As so often in discussions about digital archives, I found myself wondering, What about the vast majority of archival materials in our collections that are not digitized, and to be honest likely never will be? While we debate about the need for more, and more complex, description of the already-digitized, and as resources are redirected to these projects and away from basic processing, don’t the majority of the materials under our care risk becoming less and less accessible? And if so, in the context of a culture where - increasingly - if it’s not online it effectively doesn’t exist, doesn’t the selection of materials for digitization become the most powerful point of intervention in the quest to make sure previously absent voices are heard?

- Lisa Darms

Lisa’s so darned smart/good at her job that I like to brag that we went to class together so people will think I am as good by association. A counter-question I would like to pose: Should Archivists be fighting against the cultural notion of “if it’s not online it effectively doesn’t exist”? Usually I am against the idea of Archivists attempting to combat or influence cultural trends of how information is accessed and used, but one should never be dogmatic about these things and this is a trend that is actually outright harmful to scholarship, research, and inquiry. Anyone working within the Information Science fields should know that this assumption (“Everything’s online. Or at least everything worth knowing/looking up”) is not remotely true, nor will it ever be. I think the responsible and digitally minded archivist should be combating this notion as part of their daily work (I am open to ideas how, still brainstorming it all myself). And I think combating this terribly flawed idea goes hand in hand with providing greater access to non-digitized materials. Regardless of how much and how well we digitize, we need to knock the privileged status of digitized material down a peg.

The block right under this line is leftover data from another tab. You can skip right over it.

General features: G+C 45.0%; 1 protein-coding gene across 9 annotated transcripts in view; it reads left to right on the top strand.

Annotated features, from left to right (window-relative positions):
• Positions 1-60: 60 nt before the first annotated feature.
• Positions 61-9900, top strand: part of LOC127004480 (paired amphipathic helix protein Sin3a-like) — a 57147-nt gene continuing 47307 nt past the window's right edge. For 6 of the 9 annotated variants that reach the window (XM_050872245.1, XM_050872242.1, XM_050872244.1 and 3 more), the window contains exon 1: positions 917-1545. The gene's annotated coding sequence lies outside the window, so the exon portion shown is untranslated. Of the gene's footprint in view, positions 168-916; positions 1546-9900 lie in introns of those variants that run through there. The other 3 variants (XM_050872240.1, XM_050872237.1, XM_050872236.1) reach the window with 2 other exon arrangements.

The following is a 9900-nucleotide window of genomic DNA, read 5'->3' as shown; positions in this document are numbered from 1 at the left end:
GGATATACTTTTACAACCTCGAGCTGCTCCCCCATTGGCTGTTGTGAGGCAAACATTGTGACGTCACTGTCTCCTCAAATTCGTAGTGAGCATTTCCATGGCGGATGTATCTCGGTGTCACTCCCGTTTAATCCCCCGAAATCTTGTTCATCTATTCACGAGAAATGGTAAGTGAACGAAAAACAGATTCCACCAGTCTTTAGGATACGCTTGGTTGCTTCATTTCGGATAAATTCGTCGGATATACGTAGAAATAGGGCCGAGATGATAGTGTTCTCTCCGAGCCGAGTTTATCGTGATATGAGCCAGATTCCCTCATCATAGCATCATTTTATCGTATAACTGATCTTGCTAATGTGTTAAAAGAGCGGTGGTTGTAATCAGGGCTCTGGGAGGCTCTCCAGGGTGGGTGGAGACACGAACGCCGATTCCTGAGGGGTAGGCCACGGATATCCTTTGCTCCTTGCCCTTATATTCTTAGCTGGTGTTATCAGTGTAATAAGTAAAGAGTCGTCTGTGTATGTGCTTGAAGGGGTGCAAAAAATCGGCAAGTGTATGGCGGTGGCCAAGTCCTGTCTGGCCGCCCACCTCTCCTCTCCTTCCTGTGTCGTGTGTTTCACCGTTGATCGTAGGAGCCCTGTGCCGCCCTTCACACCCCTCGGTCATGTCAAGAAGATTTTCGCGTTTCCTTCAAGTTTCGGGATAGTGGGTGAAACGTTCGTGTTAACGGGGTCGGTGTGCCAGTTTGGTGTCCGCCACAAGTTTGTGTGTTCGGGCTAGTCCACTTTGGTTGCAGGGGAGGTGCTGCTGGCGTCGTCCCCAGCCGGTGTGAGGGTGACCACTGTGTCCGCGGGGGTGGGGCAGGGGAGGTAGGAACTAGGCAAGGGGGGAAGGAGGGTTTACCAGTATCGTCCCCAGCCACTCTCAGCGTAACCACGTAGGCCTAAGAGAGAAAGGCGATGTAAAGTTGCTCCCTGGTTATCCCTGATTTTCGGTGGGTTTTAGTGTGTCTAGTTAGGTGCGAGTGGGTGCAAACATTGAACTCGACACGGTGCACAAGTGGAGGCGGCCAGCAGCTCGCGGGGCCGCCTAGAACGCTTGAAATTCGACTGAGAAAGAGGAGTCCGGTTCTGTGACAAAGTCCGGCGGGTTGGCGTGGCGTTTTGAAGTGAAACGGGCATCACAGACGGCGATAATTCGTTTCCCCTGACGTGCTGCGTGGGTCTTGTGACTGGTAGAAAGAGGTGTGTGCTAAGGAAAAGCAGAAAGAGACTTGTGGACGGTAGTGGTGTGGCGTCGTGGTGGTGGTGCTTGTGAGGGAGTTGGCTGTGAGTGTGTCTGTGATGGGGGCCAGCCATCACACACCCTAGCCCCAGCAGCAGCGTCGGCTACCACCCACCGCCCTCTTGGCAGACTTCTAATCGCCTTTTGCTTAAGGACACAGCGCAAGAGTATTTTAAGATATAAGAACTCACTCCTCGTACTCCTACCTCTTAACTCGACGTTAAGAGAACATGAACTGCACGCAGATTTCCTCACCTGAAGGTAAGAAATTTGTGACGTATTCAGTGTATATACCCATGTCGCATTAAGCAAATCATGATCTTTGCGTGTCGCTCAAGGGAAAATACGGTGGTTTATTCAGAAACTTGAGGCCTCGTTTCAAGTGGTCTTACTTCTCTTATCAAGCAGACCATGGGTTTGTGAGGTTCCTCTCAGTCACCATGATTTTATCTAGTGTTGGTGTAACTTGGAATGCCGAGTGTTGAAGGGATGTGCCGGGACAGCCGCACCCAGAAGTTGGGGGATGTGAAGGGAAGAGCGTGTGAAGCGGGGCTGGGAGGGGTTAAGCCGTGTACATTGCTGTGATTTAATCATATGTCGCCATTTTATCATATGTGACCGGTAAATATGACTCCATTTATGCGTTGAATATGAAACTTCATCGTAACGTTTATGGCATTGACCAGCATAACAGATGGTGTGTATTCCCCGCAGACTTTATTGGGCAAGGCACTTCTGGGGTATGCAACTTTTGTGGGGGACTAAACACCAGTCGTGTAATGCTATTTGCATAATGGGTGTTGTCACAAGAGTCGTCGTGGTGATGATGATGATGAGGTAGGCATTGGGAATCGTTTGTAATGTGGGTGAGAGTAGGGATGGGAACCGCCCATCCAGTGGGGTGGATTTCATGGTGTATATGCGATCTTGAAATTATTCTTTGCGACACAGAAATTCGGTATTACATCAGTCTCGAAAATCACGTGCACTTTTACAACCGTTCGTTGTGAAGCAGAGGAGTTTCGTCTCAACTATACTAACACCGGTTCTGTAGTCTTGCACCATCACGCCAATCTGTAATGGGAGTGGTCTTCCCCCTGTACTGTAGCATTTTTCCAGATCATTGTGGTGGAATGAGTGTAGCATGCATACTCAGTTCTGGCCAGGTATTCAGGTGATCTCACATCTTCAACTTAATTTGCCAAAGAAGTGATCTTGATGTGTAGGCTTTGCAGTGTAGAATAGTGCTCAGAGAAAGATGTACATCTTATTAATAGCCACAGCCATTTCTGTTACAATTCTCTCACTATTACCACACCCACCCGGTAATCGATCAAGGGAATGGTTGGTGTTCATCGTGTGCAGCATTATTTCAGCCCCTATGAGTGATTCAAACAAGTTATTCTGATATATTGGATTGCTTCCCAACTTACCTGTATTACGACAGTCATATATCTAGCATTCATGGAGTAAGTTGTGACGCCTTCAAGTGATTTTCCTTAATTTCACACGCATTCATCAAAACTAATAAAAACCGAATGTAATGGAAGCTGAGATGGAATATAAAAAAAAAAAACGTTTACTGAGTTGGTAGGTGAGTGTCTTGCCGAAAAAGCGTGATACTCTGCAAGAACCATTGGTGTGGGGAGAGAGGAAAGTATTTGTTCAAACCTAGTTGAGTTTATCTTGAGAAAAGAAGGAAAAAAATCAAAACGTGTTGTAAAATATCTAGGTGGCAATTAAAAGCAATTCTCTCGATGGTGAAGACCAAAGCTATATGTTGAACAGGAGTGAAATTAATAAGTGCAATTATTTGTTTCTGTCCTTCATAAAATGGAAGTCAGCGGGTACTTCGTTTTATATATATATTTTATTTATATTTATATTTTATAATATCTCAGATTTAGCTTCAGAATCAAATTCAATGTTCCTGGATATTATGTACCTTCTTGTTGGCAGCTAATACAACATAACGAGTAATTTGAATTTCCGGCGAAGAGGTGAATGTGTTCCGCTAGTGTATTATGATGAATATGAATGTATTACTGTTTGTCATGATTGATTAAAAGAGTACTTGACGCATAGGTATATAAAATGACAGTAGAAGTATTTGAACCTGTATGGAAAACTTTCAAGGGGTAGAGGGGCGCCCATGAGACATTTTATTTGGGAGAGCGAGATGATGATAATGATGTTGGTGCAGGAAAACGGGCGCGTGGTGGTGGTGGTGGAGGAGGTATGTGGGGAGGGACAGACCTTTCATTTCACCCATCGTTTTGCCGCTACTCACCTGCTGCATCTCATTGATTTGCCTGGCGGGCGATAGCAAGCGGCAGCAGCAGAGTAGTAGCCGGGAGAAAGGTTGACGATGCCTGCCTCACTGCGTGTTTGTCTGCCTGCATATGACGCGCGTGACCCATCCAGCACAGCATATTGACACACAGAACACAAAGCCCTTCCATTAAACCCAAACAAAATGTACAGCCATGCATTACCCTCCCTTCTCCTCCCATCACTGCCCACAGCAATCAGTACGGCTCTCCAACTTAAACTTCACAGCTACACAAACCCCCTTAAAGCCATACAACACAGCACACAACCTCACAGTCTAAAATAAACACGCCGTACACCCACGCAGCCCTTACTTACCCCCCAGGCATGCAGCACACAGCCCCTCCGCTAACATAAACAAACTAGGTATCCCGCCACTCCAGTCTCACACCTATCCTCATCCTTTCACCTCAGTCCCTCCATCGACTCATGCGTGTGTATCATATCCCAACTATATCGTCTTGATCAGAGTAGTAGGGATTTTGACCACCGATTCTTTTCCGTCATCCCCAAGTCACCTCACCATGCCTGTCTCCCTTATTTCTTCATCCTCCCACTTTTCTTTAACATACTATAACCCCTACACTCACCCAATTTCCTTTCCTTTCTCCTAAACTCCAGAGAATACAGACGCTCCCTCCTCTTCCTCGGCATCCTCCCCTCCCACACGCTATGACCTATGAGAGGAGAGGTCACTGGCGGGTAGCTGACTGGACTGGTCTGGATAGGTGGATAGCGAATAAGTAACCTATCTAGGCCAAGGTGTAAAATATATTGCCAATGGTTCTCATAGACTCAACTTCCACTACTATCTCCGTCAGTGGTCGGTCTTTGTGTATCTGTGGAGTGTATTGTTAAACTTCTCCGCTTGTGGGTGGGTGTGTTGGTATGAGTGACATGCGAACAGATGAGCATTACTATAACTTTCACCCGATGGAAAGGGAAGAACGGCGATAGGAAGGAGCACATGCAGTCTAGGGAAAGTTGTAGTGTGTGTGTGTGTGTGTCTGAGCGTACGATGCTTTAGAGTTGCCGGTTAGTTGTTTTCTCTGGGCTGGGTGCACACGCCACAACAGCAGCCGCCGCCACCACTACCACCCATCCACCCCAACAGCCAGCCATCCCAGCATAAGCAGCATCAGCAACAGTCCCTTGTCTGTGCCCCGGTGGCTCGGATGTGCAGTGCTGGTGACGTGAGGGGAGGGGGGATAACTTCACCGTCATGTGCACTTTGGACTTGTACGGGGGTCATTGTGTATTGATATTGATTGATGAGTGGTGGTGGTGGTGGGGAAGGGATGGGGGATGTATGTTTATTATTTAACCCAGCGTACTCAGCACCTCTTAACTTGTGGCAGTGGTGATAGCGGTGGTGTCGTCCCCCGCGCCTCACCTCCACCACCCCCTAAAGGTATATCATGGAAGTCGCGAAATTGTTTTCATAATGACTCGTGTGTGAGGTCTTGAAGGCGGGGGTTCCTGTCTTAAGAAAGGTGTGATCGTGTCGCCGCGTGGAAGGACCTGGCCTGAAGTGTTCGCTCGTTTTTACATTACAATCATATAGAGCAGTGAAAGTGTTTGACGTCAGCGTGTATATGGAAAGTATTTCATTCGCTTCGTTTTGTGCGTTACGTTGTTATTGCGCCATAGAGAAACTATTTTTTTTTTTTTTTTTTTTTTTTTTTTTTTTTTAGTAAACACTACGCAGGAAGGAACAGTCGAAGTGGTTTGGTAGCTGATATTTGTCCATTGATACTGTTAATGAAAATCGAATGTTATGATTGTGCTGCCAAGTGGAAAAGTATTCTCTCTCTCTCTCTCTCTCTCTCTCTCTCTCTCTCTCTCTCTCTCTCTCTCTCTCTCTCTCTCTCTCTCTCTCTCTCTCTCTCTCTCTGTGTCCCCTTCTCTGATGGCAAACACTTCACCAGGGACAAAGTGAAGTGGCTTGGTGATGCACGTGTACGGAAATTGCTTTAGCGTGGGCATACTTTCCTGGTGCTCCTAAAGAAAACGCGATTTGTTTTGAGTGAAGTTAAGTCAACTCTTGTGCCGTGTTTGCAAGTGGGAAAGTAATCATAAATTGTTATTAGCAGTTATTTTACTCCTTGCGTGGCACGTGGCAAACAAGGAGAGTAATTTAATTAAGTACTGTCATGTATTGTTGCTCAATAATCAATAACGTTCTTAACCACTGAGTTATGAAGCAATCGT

1. archivesish posted this